Ian Bannen, 71, died Nov. 3, car accident. Theater veteran who starred in "Waking Ned Devine," appeared in "Braveheart" and was nominated for an Oscar in 1965 for "Flight of the Phoenix."
Mary Kay Bergman, 38, died Nov. 11, suicide. Actress who voiced numerous "South Park" characters in the TV series and film.
Dirk Bogarde, 78, died May 8, heart attack. British veteran of more than 70 films, including "Death in Venice."
Rory Calhoun, 76, died April 28, emphysema and diabetes. Western film actor in the 1940s and '50s and star of CBS' "The Texan" series.
Allan Carr, 62, died June 29, cancer. Producer of the hit 1978 musical "Grease" and Tony Award winner for "La Cage aux Folles" on Broadway.
Iron Eyes Cody, about 90, died Jan 4, natural causes. American American actor best known as the "Crying Indian" in 1970s anti-litter public-service announcements.
Ellen Corby, 87, died April 14. Oscar nominee for the 1948 film "I Remember Mama"; Emmy winner for her grandmother role on TV's "The Waltons."
Harry Crane, 85, died Sept. 14, cancer. Co-created the TV sitcom "The Honeymooners''; wrote for entertainers such as the Marx Brothers, Red Skelton and Bing Crosby.
Charles Crichton, 89, died Sept. 14. Acclaimed British director of film comedies, including "The Lavender Hill Mob" and "A Fish Called Wanda."
Frank De Vol, 88, died Oct. 27, congestive heart failure. Film composer who received Oscar nominations for "Hush ... Hush, Sweet Charlotte," "Pillow Talk" and "Guess Who's Coming to Dinner.'' Wrote the theme music for TV's "The Brady Bunch."
Edward Dmytryk, 90, died July 1, heart and kidney failure. Directed films such as "The Caine Mutiny"; one of the blacklisted Hollywood Ten during the 1940s Red Scare.
Allen Funt, 84, died Sept. 5, complications from stroke. Hosted and created prankster TV show "Candid Camera."
Betty Lou Gerson, 84, died Jan. 12, stroke. Provided the voice for villainess Cruella De Vil in Disney's 1961 animated "One Hundred and One Dalmatians."
Ernest Gold, 77, died March 17, complications from stroke. Composer for films such as "It's a Man, Mad, Mad, Mad World"; won an Academy Award for "Exodus."
Sandra Gould, 73, died July 20, stroke. Played nosy neighbor Gladys Kravitz on TV's "Bewitched."
Huntz Hall, 78, died Jan. 30, heart failure. Starred in more than 100 "Dead End Kids" and "Bowery Boys" films in the 1930s through the '50s.
Brion James, 54, died Aug. 7, heart attack. Played the murderous droid Leon in Ridley Scott's "Blade Runner."
Madeline Kahn Madeline Kahn, 57, died Dec. 3, ovarian cancer. Oscar-nominated actress-comedian who starred in "Blazing Saddles" and "Paper Moon."
Garson Kanin, 86, died March 13, heart failure. Oscar-nominated screenwriter ("Adam's Rib," "Pat and Mike"); penned hit play "Born Yesterday." DeForest Kelley
DeForest Kelley, 79, died June 11, long illness. Starred as Dr. Leonard "Bones" McCoy on TV's original "Star Trek" series and in several of the franchise's big-screen movies.
Richard Kiley, 76, died March 5, bone marrow disease. Actor/singer best known for introducing audiences to original power ballad, "The Impossible Dream," via Broadway's "Man of La Mancha."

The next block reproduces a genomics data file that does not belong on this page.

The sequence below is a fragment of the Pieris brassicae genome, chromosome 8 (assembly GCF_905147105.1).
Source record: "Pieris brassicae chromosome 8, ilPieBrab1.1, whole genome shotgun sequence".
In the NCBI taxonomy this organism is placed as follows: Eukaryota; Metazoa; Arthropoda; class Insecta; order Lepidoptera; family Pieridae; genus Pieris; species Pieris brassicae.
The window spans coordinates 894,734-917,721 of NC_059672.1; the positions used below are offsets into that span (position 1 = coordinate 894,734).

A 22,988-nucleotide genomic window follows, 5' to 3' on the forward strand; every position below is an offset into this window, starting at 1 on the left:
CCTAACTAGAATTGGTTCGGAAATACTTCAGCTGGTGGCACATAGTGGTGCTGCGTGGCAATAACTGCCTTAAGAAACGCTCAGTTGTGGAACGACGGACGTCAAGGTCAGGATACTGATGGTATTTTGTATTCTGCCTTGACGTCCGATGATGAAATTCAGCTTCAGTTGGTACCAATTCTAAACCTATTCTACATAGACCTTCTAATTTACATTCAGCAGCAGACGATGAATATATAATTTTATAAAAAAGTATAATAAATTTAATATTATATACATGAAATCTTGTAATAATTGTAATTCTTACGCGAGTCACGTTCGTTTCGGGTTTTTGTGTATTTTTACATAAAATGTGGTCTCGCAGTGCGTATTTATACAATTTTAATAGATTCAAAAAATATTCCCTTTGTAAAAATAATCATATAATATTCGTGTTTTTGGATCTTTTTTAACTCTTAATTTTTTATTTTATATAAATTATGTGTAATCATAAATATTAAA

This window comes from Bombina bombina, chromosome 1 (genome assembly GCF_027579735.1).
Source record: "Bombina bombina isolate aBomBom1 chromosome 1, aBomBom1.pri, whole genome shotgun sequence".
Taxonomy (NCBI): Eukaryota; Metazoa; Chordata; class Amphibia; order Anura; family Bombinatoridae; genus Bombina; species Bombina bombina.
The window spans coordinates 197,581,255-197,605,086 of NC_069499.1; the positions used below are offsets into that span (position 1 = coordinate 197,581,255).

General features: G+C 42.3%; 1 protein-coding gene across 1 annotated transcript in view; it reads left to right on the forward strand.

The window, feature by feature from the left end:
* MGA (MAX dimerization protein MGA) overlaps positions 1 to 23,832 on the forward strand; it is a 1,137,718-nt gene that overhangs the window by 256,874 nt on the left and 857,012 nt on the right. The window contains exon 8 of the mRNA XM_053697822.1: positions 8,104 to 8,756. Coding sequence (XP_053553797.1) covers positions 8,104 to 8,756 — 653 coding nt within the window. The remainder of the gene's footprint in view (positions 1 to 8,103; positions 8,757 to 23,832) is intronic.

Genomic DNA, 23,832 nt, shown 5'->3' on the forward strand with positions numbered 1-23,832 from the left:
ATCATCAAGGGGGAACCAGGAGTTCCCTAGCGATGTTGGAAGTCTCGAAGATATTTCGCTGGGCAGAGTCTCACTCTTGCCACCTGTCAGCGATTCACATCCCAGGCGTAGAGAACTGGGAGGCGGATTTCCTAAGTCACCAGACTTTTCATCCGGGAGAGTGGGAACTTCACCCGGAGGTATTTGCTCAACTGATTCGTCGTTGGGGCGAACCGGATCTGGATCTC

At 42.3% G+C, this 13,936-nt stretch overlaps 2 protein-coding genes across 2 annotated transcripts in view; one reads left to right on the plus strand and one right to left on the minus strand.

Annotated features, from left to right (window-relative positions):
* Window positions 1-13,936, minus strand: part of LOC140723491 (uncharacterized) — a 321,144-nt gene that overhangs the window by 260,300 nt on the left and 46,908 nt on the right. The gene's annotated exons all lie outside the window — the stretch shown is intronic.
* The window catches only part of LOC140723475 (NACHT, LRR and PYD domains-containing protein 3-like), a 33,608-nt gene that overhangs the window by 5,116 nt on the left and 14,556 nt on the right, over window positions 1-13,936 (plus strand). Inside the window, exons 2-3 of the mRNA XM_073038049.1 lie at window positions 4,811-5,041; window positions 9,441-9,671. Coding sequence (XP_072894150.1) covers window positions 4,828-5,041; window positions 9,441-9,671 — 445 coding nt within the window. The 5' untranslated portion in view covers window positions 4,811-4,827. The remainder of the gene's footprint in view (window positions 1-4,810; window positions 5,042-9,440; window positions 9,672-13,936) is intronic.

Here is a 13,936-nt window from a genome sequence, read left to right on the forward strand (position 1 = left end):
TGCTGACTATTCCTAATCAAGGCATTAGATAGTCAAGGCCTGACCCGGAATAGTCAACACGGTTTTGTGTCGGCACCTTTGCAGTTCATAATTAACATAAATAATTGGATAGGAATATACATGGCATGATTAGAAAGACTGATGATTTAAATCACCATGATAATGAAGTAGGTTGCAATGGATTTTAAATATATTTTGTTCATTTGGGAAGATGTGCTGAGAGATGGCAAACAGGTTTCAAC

Stanley Kubrick, 70, died March 7 in his sleep. Acclaimed director of films such as "Dr. Strangelove," "Spartacus," "2001: A Space Odyssey," "A Clockwork Orange" and "The Shining."
Desmond Llewelyn, 85, died Dec. 19, car accident. British actor who played James Bond's gadget-guru Q through "From Russia With Love" (1963) to "The World Is Not Enough" (1999).
Victor Mature, 86, died Aug. 4, cancer. Hunky star of the 1940s and 50s, with leading roles in "Samson and Delilah" and "My Darling Clementine."
Jay Moloney, 35, died Nov. 16, suicide. Talent agent known as the "boy wonder," who once represented Hollywood heavies such as Steven Spielberg and Leonardo DiCaprio.
Clayton Moore, 85, died Dec. 28, heart attack. Longtime star of TV's "The Lone Ranger."
Dana Plato, 34, died May 8, apparent accidental drug overdose. Former child star of the 1970s sitcom "Diff'rent Strokes."
Abraham Polonsky, 88, died Oct. 26, heart attack. Oscar-nominated screenwriter ("Body and Soul"); one of the blacklisted Hollywood Ten.
Mario Puzo, 78, died July 2, heart failure. Novelist/screenwriter ("The Godfather") who two Oscars for his screenplays for "The Godfather" (1972) and "The Godfather Part II" (1974).
Irving Rapper, 101, died Dec. 20. Golden-era director best known for collaborating with Bette Davis on four films, including "Now, Voyager" (1942).
Oliver Reed, 61, died May 2, apparent heart attack. British actor best known for starring in "Oliver!" and "Women in Love."
Charles "Buddy" Rogers, 94, died April 21, natural causes. Starred in 1927's "Wings," the first film to win the Best Picture Oscar; widower of silent-star Mary Pickford.
George C. Scott George C. Scott, 71, died Sept. 22, ruptured abdominal aortic aneurysm. Gruff-voiced leading man who starred in "Dr. Strangelove" and "Anatomy of a Murder." Won (and refused) the Oscar for 1970's "Patton"; won Emmy and Golden Globe for 1997's Showtime film "12 Angry Men."
Sylvia Sidney, 88, died July 1, throat cancer. Veteran actress whose career spanned the 1930s through the 1990s. Nominated for an Oscar for 1973's "Summer Wishes, Winter Dreams." Gene Siskel
Gene Siskel, 53, died Feb. 20, brain tumor. With Roger Ebert, the nation's most influential movie critic and purveyor of the "thumbs up/thumbs down" rating system on their syndicated TV series. Writer for Chicago Tribune.
Susan Strasberg, 60, died Jan. 21, breast cancer. Theater/TV/film actress ("The Diary of Anne Frank"); daughter of famed acting guru Lee Strasberg; cohort of Marilyn Monroe.
David Strickland, 29, died March 23, suicide. Co-star of the NBC sitcom "Suddenly Susan"; played a lovelorn ex-boyfriend in "Forces of Nature" (1999).
Mel Torme, 73, died June 5, complications from stroke. Velvety crooner of jazz and pop, who co-wrote "The Christmas Song (Chestnuts Roasting on an Open Fire)."
Norman Wexler, 73, died Aug. 23, heart attack. Oscar-nominated screenwriter of "Joe" and "Serpico." Also wrote "Saturday Night Fever" and "Stayin' Alive."
John Woolf, 86, died June 28, heart failure. British producer of "Oliver!" and "The African Queen."